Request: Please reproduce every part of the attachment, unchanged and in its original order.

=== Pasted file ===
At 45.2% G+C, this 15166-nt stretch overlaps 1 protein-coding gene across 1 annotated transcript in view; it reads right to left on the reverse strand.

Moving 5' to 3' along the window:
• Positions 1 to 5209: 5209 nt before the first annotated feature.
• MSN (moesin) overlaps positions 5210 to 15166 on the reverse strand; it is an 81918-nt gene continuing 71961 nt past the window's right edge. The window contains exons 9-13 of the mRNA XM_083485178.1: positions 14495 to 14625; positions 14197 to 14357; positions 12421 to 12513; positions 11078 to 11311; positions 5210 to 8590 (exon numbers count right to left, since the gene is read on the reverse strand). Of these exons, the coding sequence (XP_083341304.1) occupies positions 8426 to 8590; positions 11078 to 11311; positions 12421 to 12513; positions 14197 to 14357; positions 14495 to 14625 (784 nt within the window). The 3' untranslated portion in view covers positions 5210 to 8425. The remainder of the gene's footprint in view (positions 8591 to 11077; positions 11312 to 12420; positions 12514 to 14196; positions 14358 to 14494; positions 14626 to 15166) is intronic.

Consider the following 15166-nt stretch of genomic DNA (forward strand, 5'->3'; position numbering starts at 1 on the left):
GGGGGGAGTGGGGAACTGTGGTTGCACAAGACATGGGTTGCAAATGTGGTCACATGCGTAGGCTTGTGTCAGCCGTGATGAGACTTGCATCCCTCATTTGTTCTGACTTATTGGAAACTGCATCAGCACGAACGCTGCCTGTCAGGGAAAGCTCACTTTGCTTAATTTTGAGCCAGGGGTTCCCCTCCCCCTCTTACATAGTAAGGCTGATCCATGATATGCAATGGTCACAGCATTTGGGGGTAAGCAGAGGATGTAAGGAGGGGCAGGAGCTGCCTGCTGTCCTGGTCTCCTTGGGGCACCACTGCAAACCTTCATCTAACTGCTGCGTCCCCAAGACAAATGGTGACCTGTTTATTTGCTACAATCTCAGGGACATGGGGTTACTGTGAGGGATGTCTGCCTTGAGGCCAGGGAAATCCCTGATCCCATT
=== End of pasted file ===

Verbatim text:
At 45.2% G+C, this 15166-nt stretch overlaps 1 protein-coding gene across 1 annotated transcript in view; it reads right to left on the reverse strand.

Moving 5' to 3' along the window:
• Positions 1 to 5209: 5209 nt before the first annotated feature.
• MSN (moesin) overlaps positions 5210 to 15166 on the reverse strand; it is an 81918-nt gene continuing 71961 nt past the window's right edge. The window contains exons 9-13 of the mRNA XM_083485178.1: positions 14495 to 14625; positions 14197 to 14357; positions 12421 to 12513; positions 11078 to 11311; positions 5210 to 8590 (exon numbers count right to left, since the gene is read on the reverse strand). Of these exons, the coding sequence (XP_083341304.1) occupies positions 8426 to 8590; positions 11078 to 11311; positions 12421 to 12513; positions 14197 to 14357; positions 14495 to 14625 (784 nt within the window). The 3' untranslated portion in view covers positions 5210 to 8425. The remainder of the gene's footprint in view (positions 8591 to 11077; positions 11312 to 12420; positions 12514 to 14196; positions 14358 to 14494; positions 14626 to 15166) is intronic.

Consider the following 15166-nt stretch of genomic DNA (forward strand, 5'->3'; position numbering starts at 1 on the left):
GGGGGGAGTGGGGAACTGTGGTTGCACAAGACATGGGTTGCAAATGTGGTCACATGCGTAGGCTTGTGTCAGCCGTGATGAGACTTGCATCCCTCATTTGTTCTGACTTATTGGAAACTGCATCAGCACGAACGCTGCCTGTCAGGGAAAGCTCACTTTGCTTAATTTTGAGCCAGGGGTTCCCCTCCCCCTCTTACATAGTAAGGCTGATCCATGATATGCAATGGTCACAGCATTTGGGGGTAAGCAGAGGATGTAAGGAGGGGCAGGAGCTGCCTGCTGTCCTGGTCTCCTTGGGGCACCACTGCAAACCTTCATCTAACTGCTGCGTCCCCAAGACAAATGGTGACCTGTTTATTTGCTACAATCTCAGGGACATGGGGTTACTGTGAGGGATGTCTGCCTTGAGGCCAGGGAAATCCCTGATCCCATT